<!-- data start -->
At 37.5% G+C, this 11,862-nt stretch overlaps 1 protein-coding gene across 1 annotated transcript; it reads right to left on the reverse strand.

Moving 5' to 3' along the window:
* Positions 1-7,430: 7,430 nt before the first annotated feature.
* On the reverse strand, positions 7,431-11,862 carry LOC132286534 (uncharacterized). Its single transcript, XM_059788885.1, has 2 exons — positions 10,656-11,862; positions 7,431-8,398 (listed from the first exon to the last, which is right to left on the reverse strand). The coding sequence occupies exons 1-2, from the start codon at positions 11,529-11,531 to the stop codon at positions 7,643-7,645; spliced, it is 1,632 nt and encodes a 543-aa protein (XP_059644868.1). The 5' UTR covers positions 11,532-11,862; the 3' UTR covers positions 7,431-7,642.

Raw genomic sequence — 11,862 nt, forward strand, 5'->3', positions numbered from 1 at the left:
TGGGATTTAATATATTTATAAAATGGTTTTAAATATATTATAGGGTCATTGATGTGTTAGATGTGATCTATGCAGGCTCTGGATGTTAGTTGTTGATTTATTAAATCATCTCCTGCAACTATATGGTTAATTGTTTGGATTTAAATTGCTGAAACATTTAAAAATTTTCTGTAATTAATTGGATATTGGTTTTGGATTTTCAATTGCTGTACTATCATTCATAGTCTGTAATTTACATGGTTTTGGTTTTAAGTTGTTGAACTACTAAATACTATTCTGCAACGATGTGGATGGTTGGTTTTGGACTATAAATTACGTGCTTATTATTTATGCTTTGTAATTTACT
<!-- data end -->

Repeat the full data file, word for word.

At 37.5% G+C, this 11,862-nt stretch overlaps 1 protein-coding gene across 1 annotated transcript; it reads right to left on the reverse strand.

Moving 5' to 3' along the window:
* Positions 1-7,430: 7,430 nt before the first annotated feature.
* On the reverse strand, positions 7,431-11,862 carry LOC132286534 (uncharacterized). Its single transcript, XM_059788885.1, has 2 exons — positions 10,656-11,862; positions 7,431-8,398 (listed from the first exon to the last, which is right to left on the reverse strand). The coding sequence occupies exons 1-2, from the start codon at positions 11,529-11,531 to the stop codon at positions 7,643-7,645; spliced, it is 1,632 nt and encodes a 543-aa protein (XP_059644868.1). The 5' UTR covers positions 11,532-11,862; the 3' UTR covers positions 7,431-7,642.

Raw genomic sequence — 11,862 nt, forward strand, 5'->3', positions numbered from 1 at the left:
TGGGATTTAATATATTTATAAAATGGTTTTAAATATATTATAGGGTCATTGATGTGTTAGATGTGATCTATGCAGGCTCTGGATGTTAGTTGTTGATTTATTAAATCATCTCCTGCAACTATATGGTTAATTGTTTGGATTTAAATTGCTGAAACATTTAAAAATTTTCTGTAATTAATTGGATATTGGTTTTGGATTTTCAATTGCTGTACTATCATTCATAGTCTGTAATTTACATGGTTTTGGTTTTAAGTTGTTGAACTACTAAATACTATTCTGCAACGATGTGGATGGTTGGTTTTGGACTATAAATTACGTGCTTATTATTTATGCTTTGTAATTTACT